Don’t begin at the end. Start the story here.

Over the next few weeks, God began to wreck our hearts for our little Haven. Our home wasn’t home without her here…even though at that point she’d never been here yet. It amazed me that I could miss someone that I barely knew. The “what if?” questions continued to roll through our minds, and we continued testing the waters to see what was next.

Grandmother allowed us to take Haven on some brief “adventures” as we called them: an afternoon at our house (the dog loved the new toy), a family dinner for Austin’s birthday (his request: “I get to hold her the whole time”), a frozen yogurt run (I became her new best friend because that baby got all the FroYo she wanted).

In early May we were with our small group updating them on the latest developments, when Grandmother called me. A situation had come up and Haven needed a place to go…now. Could we meet her somewhere? So we did. We left small group briefly and met her in a gas station parking lot. Suddenly we had a new household resident and a ton of new questions: what’s our role in this? How long is she with us? Do we have any strained peas in our house?

After a couple of weeks of Haven living with us, we sat down with Grandmother and her attorney and started talking about our next steps. Grandmother believed that adoption was the best move. I struggled between being a daddy (wanting this little girl to be a part of our family) and a pastor (wanting to see reconciliation with the birth parents if at all possible). But we all soon realized that the best thing for Haven was to pursue the adoption.

Before we pulled the trigger, we sat down with our boys and talked through all the details. We’d kept them in the loop from day one because this wasn’t a decision for two people, but for five. At a family meeting we told them, “Everybody has a voice, everybody has a vote, and if your vote is ‘no,’ we put the brakes on this.” We made them state their case one at a time, but each of them said, “She belongs here. She’s ours. We have to do this.”

And for the next couple of months, we saw God do miraculous things and fling open every door that we came to. I can honestly say that in my 26 years as a believer, I’ve never seen him extend such grace so quickly in so many details. He answered prayers we didn’t know to pray yet. In everything from home studies to attorneys to friends providing diapers and formula, there wasn’t one Haven need that wasn’t met.

This was obviously our first trip down the adoption path, so I was grateful for more experienced friends who kept pointing us to God’s timing and reminding us “This isn’t normal.” We were finishing an adoption on a baby we didn’t know in March. We’d see friends at church and around town who would do a double take and say, “Who’s the kid?!” One of our son’s school friends asked him: “Hey, did you know your parents are carrying around a brown baby?” Our parents planned last minute trips to North Carolina to meet their future granddaughter. And our house gradually began to look like a Pepto Bismol bottle had exploded in it…pink everywhere.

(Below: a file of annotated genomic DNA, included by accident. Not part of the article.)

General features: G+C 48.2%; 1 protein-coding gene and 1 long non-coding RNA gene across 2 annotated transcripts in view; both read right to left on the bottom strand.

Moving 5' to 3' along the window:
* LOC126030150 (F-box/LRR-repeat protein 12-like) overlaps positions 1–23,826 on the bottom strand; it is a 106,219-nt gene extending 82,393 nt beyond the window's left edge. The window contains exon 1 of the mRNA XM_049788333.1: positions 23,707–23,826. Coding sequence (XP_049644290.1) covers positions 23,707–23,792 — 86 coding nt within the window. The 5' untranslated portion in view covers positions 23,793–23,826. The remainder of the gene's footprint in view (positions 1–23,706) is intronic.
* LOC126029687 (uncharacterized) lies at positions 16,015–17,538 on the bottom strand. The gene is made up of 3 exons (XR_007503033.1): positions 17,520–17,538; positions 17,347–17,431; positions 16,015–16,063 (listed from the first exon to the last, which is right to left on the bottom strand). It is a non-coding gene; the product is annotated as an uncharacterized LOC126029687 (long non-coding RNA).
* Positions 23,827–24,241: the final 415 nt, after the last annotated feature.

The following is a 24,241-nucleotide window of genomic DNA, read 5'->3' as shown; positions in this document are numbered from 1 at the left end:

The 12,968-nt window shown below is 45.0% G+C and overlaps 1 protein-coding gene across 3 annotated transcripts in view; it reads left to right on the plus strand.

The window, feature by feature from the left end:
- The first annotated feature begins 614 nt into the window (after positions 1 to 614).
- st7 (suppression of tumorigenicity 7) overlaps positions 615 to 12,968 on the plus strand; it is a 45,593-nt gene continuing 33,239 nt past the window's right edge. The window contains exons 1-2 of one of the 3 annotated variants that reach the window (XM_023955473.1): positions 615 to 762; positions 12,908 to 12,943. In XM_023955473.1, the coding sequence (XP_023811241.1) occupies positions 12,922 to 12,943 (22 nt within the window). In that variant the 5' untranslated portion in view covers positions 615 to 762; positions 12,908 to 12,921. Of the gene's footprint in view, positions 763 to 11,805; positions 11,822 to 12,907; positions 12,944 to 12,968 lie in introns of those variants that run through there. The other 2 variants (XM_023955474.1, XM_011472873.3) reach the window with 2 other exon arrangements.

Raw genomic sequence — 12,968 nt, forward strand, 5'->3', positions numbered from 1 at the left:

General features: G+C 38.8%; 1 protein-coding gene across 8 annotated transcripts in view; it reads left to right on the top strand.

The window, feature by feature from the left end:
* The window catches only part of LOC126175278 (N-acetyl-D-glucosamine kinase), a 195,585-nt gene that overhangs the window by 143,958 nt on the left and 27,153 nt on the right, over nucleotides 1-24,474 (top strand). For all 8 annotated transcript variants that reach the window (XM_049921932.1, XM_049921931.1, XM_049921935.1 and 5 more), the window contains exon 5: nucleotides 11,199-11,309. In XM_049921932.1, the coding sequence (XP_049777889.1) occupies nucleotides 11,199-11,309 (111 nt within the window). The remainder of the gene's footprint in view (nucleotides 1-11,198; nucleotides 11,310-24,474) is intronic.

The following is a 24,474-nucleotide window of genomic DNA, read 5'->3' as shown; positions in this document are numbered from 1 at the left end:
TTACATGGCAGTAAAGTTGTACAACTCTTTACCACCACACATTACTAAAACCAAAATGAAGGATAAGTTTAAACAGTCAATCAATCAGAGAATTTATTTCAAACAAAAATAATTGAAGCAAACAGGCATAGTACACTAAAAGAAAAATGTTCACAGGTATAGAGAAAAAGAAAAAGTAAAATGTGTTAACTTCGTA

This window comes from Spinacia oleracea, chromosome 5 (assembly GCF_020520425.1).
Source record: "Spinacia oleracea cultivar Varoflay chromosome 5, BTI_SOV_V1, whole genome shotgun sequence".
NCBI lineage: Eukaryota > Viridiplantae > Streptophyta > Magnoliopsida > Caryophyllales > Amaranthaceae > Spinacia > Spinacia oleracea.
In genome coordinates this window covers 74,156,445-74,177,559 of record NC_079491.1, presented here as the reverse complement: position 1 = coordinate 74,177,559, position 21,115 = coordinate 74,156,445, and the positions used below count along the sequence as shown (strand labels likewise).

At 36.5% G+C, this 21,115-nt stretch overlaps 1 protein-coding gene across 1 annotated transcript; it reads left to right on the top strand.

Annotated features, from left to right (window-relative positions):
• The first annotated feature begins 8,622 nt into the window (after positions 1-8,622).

In late July we received word that the birth mom and dad had signed over parental consent. This is another blog post for another day, but suffice it to say that this was bittersweet for us. Yes, we cleared a major hurdle for Haven, but our hearts broke for them. Regardless of our joy, we couldn’t begin to imagine their sorrow. And while we haven’t met them, we love them. We pray for them. We desire God’s best for them. We’re thankful for the heart-wrenching decision that they made, and we want to be good stewards of the sacred trust we’ve been given.

And that’s it. That’s the high points of our adoption journey so far. There’s much more to be said and probably an entire book that could be written, but my wife / chief editor told me to wrap up the story or face the wrath of bored and/or impatient readers. (You can thank her when you see her.)

Obviously there’s more to be covered: how our family has changed, what God has taught us, and how we’re adjusting to life with baby dolls and pink tutus. You’d better believe I’ll be writing on all those topics in the days to come, but for now, this is our story.

We are so grateful for the avalanche of kindness and support we’ve received from you since this news went public. I’m saving every email, blog comment, note, and tweet so that Haven can one day understand and appreciate the world she’s been adopted into. Not the Franks family…but the world the Franks family lives in: a network of college roommates and high school teachers and church families and small groups and overseas church planters and co-workers and grandparents and cousins and aunts and uncles…you’re our family. You’re her family. And we’re grateful for you.

Now to him who is able to do far more abundantly than all that we ask or think, according to the power at work within us, to him be glory in the church and in Christ Jesus throughout all generations, forever and ever. (Ephesians 3:20-21)

This is her "I know I just did something wrong, but how can you be mad at me?" face.

This is what a whipped man looks like.

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